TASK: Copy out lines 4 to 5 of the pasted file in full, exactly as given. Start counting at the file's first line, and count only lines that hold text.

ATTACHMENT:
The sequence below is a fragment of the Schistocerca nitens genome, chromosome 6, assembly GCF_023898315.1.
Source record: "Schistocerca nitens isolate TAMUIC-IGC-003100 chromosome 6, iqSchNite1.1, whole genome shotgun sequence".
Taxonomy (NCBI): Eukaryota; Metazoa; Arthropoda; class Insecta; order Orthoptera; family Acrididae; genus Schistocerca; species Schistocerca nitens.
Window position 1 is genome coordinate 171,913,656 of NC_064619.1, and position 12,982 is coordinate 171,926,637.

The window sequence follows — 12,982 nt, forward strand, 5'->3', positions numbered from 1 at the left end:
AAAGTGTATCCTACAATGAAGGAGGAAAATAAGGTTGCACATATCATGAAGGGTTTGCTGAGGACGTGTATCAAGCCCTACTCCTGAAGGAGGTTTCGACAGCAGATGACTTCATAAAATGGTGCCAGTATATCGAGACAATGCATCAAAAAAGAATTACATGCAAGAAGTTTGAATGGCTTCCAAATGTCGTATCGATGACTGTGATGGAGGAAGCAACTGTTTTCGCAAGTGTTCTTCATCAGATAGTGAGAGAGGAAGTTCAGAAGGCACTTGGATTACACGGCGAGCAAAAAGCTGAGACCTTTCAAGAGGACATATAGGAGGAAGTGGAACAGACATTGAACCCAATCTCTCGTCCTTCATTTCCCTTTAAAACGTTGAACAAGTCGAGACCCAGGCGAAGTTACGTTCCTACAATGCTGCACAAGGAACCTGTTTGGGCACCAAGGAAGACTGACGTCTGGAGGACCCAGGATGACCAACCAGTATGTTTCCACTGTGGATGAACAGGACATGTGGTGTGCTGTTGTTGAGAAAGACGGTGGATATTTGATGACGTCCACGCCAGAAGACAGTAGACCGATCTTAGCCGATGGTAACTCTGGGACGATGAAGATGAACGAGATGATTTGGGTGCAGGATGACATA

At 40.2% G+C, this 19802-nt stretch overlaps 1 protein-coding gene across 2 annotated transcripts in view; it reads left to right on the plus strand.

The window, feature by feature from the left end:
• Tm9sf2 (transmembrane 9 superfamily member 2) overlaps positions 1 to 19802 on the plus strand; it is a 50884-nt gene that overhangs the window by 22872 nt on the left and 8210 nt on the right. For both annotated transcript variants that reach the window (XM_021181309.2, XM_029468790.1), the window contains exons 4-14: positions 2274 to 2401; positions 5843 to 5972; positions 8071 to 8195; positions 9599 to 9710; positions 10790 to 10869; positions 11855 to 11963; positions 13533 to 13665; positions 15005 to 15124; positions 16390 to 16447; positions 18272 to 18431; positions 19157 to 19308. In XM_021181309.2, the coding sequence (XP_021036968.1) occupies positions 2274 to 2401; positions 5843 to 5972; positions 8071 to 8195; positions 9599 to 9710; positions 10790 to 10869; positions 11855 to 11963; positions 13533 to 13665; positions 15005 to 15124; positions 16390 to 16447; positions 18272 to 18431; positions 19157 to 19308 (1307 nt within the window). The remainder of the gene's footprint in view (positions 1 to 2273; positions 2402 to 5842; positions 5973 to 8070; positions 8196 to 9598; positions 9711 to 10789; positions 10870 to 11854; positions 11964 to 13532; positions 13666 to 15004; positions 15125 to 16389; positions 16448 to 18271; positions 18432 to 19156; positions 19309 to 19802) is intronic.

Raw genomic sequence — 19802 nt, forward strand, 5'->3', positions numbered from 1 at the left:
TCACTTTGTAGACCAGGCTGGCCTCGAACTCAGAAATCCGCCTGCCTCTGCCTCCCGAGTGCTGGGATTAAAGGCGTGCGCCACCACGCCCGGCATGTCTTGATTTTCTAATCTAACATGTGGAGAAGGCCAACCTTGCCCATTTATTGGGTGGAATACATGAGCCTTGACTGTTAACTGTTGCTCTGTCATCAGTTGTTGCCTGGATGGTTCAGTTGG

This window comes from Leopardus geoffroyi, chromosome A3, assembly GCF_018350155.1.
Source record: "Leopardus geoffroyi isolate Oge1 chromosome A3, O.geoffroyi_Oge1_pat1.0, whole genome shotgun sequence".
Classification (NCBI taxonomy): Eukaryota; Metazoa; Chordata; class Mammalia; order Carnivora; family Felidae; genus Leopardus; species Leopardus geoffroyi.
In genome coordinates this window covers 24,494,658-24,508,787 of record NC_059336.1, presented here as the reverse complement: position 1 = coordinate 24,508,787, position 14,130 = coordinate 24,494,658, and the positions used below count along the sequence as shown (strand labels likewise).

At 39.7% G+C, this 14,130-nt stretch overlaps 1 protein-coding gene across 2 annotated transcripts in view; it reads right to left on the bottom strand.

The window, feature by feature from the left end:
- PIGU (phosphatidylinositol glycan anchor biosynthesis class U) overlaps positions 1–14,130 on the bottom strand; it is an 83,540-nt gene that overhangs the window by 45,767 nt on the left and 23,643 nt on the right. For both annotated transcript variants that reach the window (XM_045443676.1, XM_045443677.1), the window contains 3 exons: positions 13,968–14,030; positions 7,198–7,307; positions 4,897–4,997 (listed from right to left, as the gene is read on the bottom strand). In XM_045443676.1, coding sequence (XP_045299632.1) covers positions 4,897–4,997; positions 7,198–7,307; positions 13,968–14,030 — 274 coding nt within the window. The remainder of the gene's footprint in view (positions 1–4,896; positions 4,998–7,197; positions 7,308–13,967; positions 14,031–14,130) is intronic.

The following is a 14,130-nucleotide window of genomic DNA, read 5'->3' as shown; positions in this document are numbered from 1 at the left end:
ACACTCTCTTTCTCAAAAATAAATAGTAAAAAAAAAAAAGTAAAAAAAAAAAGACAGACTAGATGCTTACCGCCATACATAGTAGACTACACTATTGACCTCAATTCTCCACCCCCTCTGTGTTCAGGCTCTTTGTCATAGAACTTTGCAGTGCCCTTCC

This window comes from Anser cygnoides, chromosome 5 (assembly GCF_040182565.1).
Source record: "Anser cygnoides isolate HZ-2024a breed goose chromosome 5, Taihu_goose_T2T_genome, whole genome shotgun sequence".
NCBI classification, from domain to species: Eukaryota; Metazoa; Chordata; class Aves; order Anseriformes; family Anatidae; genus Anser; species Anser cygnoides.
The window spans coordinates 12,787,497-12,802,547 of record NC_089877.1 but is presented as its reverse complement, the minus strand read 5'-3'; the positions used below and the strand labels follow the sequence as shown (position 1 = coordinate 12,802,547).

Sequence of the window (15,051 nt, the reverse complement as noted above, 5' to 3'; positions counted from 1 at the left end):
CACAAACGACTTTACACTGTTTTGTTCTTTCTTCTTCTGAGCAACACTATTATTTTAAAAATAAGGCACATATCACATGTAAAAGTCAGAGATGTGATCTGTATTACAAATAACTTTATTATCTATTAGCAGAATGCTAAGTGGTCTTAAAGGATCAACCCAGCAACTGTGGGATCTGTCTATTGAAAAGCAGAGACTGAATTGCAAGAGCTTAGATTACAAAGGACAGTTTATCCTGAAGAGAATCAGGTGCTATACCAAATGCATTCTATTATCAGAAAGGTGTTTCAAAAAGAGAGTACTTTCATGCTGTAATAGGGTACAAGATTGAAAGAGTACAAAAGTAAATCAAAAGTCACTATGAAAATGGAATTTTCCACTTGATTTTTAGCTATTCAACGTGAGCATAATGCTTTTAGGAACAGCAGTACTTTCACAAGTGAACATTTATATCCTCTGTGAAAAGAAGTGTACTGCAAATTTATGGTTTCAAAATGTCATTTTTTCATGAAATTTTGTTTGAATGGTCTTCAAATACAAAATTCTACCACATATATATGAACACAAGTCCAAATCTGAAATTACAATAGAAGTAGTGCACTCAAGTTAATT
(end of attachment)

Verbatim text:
Window position 1 is genome coordinate 171,913,656 of NC_064619.1, and position 12,982 is coordinate 171,926,637.

The window sequence follows — 12,982 nt, forward strand, 5'->3', positions numbered from 1 at the left end: